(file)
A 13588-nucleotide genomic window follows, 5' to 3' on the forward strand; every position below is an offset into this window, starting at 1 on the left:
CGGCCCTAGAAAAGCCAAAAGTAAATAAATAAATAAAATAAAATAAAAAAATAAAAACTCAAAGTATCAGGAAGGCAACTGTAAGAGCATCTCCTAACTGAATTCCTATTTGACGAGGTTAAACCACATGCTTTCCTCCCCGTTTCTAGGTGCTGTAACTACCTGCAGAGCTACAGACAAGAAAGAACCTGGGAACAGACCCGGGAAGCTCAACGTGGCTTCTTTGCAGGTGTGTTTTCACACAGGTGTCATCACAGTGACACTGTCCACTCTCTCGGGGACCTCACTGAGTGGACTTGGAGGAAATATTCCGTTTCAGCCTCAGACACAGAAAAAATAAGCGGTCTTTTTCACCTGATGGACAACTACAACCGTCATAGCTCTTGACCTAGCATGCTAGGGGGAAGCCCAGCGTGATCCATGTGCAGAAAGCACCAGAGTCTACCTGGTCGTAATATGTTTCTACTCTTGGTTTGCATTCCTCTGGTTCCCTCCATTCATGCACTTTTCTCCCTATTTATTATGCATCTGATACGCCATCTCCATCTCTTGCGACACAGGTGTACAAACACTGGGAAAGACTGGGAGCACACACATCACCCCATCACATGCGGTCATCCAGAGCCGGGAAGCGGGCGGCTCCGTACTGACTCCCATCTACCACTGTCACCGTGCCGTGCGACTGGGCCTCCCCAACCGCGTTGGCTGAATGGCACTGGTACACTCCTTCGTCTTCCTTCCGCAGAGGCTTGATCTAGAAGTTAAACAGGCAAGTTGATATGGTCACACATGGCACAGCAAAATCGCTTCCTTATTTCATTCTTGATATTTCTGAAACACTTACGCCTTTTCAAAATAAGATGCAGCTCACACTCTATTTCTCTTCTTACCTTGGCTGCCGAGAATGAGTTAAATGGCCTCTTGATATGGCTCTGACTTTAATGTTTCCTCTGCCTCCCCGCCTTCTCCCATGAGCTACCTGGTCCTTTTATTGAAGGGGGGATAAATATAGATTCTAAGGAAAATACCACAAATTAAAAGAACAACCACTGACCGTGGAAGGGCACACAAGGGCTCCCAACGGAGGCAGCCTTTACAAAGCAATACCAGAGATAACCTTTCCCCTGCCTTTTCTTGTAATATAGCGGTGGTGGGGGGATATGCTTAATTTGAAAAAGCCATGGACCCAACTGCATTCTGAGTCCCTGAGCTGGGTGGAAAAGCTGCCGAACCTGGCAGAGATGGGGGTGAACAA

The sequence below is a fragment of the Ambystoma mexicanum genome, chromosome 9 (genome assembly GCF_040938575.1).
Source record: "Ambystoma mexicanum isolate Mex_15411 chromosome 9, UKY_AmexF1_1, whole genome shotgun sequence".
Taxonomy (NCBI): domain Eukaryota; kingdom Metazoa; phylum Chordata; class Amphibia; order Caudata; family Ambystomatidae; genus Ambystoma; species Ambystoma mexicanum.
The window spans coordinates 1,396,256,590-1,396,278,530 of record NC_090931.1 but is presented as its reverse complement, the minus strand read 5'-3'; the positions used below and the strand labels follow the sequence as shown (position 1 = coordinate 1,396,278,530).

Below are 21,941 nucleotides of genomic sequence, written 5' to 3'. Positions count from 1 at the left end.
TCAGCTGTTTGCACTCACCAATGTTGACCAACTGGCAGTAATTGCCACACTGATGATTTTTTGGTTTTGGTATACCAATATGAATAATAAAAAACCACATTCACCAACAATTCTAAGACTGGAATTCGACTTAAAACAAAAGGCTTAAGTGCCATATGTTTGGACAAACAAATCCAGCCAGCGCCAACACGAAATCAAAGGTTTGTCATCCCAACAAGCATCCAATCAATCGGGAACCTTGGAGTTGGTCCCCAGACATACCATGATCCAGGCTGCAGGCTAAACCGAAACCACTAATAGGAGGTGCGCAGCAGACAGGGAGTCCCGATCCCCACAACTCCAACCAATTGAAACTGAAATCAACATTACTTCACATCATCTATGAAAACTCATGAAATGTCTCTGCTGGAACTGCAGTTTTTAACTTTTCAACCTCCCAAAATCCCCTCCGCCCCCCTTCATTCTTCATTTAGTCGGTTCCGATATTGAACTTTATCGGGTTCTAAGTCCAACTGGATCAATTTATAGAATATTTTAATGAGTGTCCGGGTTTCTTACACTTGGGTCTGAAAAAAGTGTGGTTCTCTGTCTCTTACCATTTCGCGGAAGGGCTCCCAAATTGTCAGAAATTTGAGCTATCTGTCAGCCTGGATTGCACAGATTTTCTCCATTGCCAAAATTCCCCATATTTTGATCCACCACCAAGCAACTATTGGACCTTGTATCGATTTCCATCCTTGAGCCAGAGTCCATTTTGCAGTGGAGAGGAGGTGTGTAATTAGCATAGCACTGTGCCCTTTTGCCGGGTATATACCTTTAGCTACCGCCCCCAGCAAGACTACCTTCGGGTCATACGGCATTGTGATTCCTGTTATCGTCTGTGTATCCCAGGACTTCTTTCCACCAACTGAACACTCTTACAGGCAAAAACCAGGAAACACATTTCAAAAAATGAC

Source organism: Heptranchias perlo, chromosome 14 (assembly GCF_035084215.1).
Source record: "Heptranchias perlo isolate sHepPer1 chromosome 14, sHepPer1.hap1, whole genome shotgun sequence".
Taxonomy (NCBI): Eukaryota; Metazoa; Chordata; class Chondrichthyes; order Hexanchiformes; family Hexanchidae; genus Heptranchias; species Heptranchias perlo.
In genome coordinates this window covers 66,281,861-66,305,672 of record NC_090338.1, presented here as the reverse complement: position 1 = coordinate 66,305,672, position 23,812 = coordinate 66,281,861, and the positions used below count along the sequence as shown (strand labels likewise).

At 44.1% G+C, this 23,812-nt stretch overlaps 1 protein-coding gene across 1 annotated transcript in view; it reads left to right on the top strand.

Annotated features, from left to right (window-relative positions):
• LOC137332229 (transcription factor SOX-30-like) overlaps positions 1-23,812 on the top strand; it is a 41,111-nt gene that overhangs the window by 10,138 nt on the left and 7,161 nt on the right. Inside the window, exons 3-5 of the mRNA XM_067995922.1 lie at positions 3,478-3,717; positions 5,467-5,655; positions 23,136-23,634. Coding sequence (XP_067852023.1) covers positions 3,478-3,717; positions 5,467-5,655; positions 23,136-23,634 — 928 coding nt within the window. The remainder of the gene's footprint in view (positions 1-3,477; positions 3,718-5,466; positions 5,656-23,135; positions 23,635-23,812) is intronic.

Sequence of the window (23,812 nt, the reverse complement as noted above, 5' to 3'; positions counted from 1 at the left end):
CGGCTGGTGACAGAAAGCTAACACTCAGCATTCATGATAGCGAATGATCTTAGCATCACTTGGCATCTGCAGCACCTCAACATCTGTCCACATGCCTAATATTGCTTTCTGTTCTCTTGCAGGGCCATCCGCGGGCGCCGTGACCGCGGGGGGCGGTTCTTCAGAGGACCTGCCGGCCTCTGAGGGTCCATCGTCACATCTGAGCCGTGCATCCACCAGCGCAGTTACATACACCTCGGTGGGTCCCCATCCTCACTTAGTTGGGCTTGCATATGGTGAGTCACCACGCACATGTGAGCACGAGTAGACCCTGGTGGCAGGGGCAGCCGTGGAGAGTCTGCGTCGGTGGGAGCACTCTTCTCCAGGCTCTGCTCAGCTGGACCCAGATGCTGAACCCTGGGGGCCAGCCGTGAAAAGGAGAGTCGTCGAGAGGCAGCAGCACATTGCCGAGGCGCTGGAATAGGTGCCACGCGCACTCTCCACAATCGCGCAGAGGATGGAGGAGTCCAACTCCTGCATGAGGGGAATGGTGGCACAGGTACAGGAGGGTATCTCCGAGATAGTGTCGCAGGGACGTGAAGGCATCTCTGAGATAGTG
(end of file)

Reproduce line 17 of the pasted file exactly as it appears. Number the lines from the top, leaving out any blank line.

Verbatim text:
CGGCTGGTGACAGAAAGCTAACACTCAGCATTCATGATAGCGAATGATCTTAGCATCACTTGGCATCTGCAGCACCTCAACATCTGTCCACATGCCTAATATTGCTTTCTGTTCTCTTGCAGGGCCATCCGCGGGCGCCGTGACCGCGGGGGGCGGTTCTTCAGAGGACCTGCCGGCCTCTGAGGGTCCATCGTCACATCTGAGCCGTGCATCCACCAGCGCAGTTACATACACCTCGGTGGGTCCCCATCCTCACTTAGTTGGGCTTGCATATGGTGAGTCACCACGCACATGTGAGCACGAGTAGACCCTGGTGGCAGGGGCAGCCGTGGAGAGTCTGCGTCGGTGGGAGCACTCTTCTCCAGGCTCTGCTCAGCTGGACCCAGATGCTGAACCCTGGGGGCCAGCCGTGAAAAGGAGAGTCGTCGAGAGGCAGCAGCACATTGCCGAGGCGCTGGAATAGGTGCCACGCGCACTCTCCACAATCGCGCAGAGGATGGAGGAGTCCAACTCCTGCATGAGGGGAATGGTGGCACAGGTACAGGAGGGTATCTCCGAGATAGTGTCGCAGGGACGTGAAGGCATCTCTGAGATAGTG